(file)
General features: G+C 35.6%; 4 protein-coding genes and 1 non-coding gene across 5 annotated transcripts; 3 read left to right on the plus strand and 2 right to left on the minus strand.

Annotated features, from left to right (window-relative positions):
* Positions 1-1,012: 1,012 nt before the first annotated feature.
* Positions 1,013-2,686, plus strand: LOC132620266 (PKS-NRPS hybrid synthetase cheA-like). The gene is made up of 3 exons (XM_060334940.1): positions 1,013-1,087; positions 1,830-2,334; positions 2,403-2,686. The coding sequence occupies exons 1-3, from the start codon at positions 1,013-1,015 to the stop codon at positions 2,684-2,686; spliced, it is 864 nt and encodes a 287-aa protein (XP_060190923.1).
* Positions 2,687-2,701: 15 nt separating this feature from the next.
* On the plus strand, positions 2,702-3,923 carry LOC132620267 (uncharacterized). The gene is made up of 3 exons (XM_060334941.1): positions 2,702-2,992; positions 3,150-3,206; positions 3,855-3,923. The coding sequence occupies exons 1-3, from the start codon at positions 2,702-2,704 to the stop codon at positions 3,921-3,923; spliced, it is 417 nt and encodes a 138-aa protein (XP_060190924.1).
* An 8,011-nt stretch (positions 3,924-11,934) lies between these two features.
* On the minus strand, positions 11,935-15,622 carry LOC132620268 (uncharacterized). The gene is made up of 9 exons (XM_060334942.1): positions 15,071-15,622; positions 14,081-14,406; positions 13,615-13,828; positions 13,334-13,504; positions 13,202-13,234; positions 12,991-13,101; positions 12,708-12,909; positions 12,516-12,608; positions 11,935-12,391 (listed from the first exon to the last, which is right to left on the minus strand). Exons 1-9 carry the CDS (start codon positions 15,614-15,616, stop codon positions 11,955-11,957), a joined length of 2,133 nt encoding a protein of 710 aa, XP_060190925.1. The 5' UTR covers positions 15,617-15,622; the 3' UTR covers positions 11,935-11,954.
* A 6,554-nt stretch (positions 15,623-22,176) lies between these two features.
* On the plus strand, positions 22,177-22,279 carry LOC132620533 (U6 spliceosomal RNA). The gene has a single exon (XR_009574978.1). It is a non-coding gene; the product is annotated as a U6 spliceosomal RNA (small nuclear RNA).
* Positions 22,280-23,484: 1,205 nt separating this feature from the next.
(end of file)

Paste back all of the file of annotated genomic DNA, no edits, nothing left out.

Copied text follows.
General features: G+C 35.6%; 4 protein-coding genes and 1 non-coding gene across 5 annotated transcripts; 3 read left to right on the plus strand and 2 right to left on the minus strand.

Annotated features, from left to right (window-relative positions):
* Positions 1-1,012: 1,012 nt before the first annotated feature.
* Positions 1,013-2,686, plus strand: LOC132620266 (PKS-NRPS hybrid synthetase cheA-like). The gene is made up of 3 exons (XM_060334940.1): positions 1,013-1,087; positions 1,830-2,334; positions 2,403-2,686. The coding sequence occupies exons 1-3, from the start codon at positions 1,013-1,015 to the stop codon at positions 2,684-2,686; spliced, it is 864 nt and encodes a 287-aa protein (XP_060190923.1).
* Positions 2,687-2,701: 15 nt separating this feature from the next.
* On the plus strand, positions 2,702-3,923 carry LOC132620267 (uncharacterized). The gene is made up of 3 exons (XM_060334941.1): positions 2,702-2,992; positions 3,150-3,206; positions 3,855-3,923. The coding sequence occupies exons 1-3, from the start codon at positions 2,702-2,704 to the stop codon at positions 3,921-3,923; spliced, it is 417 nt and encodes a 138-aa protein (XP_060190924.1).
* An 8,011-nt stretch (positions 3,924-11,934) lies between these two features.
* On the minus strand, positions 11,935-15,622 carry LOC132620268 (uncharacterized). The gene is made up of 9 exons (XM_060334942.1): positions 15,071-15,622; positions 14,081-14,406; positions 13,615-13,828; positions 13,334-13,504; positions 13,202-13,234; positions 12,991-13,101; positions 12,708-12,909; positions 12,516-12,608; positions 11,935-12,391 (listed from the first exon to the last, which is right to left on the minus strand). Exons 1-9 carry the CDS (start codon positions 15,614-15,616, stop codon positions 11,955-11,957), a joined length of 2,133 nt encoding a protein of 710 aa, XP_060190925.1. The 5' UTR covers positions 15,617-15,622; the 3' UTR covers positions 11,935-11,954.
* A 6,554-nt stretch (positions 15,623-22,176) lies between these two features.
* On the plus strand, positions 22,177-22,279 carry LOC132620533 (U6 spliceosomal RNA). The gene has a single exon (XR_009574978.1). It is a non-coding gene; the product is annotated as a U6 spliceosomal RNA (small nuclear RNA).
* Positions 22,280-23,484: 1,205 nt separating this feature from the next.